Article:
Bitcoin True Believers might want to head over to Investopedia and read up on this technical pattern which really can spoil Ure day, if you get it wrong.

Is there some good news?

Oh sure:  No sign of nukes flying today. Charles Manson is dead. And sure, the plague outbreak in Madagascar seems to have been contained in time to prevent it from “going global.”  Unless you read the bombshell report which reveals how serious the threat remains, even now.

I don’t want to sound like a sourpuss on the Goldman outlook because we do understand how the future is made. (*More on this in tomorrow’s Coping column.)

But for now, allow me to dress it up in some Federal Reserve-like language:

Our judgement is that on balance, while the first few months of 2018 may see another upside run much as is shown in our Peoplenomics.com charts for subscribers (where we’re ending a macro-level Elliott third wave, going into a fourth and eyeing a final fifth wave), there is an increasing chance of systemic instability from multiple causes.

Pension funds are in trouble due to extended low returns, there’s war-talk in the Middle East, plague is still lurking in East Africa, and the attacks on Trump are bound to bear some kind of fruit as the Mueller fishing expedition has reportedly asked for a whole slew of documents from the US Department of Justice.

You may safely bet-your-ass they are not asking for documents about how the Teflon prez meeting with Loretta Lynch on the jets at Phoenix went.

Still, hope springs that Mueller will at least attempt a charade of honesty and bipartisanship about the general crookedness on both sides of the political aisle.  You can sense change in the wind when the NY Times roles with a story wondering is long-ago special prosecutor Ken Starr was right about Teflon Bill.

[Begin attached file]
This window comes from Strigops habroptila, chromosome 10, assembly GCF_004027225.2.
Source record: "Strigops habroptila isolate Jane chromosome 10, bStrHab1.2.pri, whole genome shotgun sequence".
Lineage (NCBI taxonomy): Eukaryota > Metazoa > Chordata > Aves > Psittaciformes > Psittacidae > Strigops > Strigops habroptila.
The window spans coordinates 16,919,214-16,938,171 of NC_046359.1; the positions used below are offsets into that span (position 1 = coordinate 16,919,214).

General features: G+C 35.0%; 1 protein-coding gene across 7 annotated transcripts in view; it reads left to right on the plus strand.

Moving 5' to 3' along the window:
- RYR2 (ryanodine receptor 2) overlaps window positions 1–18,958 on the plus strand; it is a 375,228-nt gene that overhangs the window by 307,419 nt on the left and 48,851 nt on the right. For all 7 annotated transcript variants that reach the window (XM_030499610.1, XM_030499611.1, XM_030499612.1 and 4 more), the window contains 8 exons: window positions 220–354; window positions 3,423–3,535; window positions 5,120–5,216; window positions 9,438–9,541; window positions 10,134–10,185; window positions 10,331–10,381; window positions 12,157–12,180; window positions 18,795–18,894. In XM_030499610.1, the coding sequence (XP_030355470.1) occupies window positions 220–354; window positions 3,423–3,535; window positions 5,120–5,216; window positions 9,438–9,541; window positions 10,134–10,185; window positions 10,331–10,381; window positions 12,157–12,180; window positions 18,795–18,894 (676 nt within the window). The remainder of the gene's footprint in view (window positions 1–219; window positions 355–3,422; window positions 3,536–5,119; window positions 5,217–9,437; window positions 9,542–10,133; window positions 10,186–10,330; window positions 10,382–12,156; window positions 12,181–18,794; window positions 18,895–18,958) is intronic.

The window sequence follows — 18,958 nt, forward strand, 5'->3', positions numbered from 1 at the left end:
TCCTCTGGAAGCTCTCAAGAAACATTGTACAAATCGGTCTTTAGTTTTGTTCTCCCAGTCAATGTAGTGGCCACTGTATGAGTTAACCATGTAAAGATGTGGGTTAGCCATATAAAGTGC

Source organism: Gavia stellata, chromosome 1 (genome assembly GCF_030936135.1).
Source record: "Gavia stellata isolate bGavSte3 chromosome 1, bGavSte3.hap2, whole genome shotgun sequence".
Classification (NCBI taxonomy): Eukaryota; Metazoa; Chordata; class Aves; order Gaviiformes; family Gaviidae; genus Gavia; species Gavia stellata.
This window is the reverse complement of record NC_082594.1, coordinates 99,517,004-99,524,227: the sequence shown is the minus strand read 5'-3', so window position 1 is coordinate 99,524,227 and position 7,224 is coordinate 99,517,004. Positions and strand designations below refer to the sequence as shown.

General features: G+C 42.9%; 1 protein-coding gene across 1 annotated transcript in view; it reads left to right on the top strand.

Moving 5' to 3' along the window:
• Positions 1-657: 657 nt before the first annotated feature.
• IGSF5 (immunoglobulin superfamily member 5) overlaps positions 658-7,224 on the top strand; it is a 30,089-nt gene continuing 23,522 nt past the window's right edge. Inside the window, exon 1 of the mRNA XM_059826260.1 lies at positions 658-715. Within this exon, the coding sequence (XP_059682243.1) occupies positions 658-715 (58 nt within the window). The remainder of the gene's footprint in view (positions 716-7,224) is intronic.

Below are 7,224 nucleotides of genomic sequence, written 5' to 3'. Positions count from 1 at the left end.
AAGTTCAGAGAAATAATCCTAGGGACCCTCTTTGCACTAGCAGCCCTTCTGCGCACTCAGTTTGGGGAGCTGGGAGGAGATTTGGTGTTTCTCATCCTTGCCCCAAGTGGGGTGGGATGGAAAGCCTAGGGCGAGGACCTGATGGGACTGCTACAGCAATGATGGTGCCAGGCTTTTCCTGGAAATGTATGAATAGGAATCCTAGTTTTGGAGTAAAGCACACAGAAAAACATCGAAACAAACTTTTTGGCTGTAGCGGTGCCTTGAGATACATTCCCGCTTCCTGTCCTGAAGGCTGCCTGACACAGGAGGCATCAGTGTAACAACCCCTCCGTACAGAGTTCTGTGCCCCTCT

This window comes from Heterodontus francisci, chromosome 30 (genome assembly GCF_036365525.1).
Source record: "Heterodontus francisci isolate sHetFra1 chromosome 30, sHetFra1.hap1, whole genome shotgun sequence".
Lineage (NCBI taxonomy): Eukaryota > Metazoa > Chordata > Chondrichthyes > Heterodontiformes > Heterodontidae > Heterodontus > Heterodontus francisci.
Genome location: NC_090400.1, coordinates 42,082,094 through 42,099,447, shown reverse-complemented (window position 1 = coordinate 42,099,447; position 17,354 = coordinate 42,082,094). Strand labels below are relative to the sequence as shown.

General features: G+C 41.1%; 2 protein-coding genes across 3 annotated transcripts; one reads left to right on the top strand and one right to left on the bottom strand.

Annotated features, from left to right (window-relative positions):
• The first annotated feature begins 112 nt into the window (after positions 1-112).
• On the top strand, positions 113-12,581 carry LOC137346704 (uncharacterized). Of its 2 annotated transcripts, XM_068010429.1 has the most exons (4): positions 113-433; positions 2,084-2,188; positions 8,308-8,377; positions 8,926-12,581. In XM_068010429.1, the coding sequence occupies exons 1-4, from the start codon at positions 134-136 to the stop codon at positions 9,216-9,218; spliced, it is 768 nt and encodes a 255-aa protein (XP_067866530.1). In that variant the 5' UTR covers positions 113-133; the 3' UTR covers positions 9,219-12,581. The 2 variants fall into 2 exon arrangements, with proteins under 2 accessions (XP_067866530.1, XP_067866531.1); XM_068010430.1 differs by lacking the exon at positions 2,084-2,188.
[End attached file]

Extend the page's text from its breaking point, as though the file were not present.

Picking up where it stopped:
Like a sorry game of golf, investors are set to tee-off the week with little new information to consider.

  • Leading Economic Indicators are due this morning; we look at that as an anagram for LIE.
  • Tomorrow the Chicago Fed’s National Activity report arrives.  Then Wednesday, there’s the Durable Goods orders.
  • Thursday promises to be a real turkey, though, with no mail, no banks, and the perpetuation of the folks from Europe, in effect, showing up to steal the country out from under the indigenous peoples.
  • Friday. the markets have a half-day for what’s traditionally “national call your broker day” but since the advent of online account access, who needs ’em?
  • The Fed money supply and balance sheet will come out long after everyone’s headed out the Long Island Expressway and the bars in the Hamptons are down to standing room only (SRO).

So, suspect as we are, instead of partying down Friday at the early close, we’ll probably hang around just out of morbid curiosity.

In the Old Reporter’s World, if you’re going to fart in church, best do it when the parishioners have left for other places.  Early closes are grand opportunities to pass…er…reports.

Not that there are many big Truth Leaks to come, but the best time to leak is when the markets have a vacation mindset and no one’s around to rant.

We’ll have leftovers Friday after we scan the data due out during Friday’s 1 PM to 5 PM information/trading gap.

Reader Notes:

We have completed some of our server work.  There are a few projects still to go including some structural design issues that will happen over Christmas.

We should be turning-up simplified design AMP pages shortly, which should speed phone and droid displays.

Peoplenomics Wednesday will be a mid-quarter economic review (upon which our 2018 outlook will be based).  Note that our long-term indicator hasn’t wavered and has been long since last November 16th, though, so it hasn’t been a bad year here in the Ure household.

And in light of this morning’s Coping on the lack of adventure anymore, we should have a real treat for subscribers Saturday:  An article about a River of Gold that runs underground in the western U.S.

Off to more book-editing.  Moron the ‘morrow…

Coping: The Magic of a "Better Future"
Coping: Our Lost Sense of Adventure